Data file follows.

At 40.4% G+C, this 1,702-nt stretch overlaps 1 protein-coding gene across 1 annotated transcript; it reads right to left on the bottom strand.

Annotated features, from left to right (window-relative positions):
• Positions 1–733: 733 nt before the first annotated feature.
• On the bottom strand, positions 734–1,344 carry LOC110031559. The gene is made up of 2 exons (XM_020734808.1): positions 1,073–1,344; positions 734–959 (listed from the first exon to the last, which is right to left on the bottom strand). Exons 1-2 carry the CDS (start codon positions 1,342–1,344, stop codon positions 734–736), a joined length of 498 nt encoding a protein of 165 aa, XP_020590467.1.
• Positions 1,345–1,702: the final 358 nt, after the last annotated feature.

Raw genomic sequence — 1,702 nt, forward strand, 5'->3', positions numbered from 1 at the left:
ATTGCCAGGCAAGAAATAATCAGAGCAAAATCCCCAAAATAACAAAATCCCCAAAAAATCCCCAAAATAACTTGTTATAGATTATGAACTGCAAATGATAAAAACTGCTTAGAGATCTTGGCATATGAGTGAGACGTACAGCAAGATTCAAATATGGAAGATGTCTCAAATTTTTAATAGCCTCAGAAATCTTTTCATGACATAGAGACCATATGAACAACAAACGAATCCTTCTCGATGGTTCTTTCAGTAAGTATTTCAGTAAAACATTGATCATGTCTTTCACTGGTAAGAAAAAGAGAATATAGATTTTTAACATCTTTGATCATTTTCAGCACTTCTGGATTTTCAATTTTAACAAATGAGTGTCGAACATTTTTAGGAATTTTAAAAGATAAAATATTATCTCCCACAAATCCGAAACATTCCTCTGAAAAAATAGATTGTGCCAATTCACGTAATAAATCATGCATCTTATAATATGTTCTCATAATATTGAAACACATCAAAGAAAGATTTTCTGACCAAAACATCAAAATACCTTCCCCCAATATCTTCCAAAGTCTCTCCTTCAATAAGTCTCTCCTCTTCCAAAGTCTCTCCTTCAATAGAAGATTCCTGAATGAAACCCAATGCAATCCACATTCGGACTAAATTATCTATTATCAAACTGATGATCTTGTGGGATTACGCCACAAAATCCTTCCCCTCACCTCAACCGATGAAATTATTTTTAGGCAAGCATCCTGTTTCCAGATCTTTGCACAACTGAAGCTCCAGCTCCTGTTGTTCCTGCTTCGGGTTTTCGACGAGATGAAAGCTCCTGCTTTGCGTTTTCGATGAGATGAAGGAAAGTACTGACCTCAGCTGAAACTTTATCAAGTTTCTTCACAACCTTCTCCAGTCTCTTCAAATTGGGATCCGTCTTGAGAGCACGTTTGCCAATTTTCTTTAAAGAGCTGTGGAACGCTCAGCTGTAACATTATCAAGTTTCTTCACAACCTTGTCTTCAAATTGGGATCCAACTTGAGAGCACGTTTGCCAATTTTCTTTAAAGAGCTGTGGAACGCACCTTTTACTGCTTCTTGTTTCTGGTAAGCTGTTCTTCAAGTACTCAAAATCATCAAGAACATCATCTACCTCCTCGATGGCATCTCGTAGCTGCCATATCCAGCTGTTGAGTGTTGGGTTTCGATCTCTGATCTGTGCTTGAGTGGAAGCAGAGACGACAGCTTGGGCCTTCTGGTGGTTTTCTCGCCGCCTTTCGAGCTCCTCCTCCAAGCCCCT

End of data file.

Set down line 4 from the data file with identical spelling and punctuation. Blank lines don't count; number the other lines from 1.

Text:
• On the bottom strand, positions 734–1,344 carry LOC110031559. The gene is made up of 2 exons (XM_020734808.1): positions 1,073–1,344; positions 734–959 (listed from the first exon to the last, which is right to left on the bottom strand). Exons 1-2 carry the CDS (start codon positions 1,342–1,344, stop codon positions 734–736), a joined length of 498 nt encoding a protein of 165 aa, XP_020590467.1.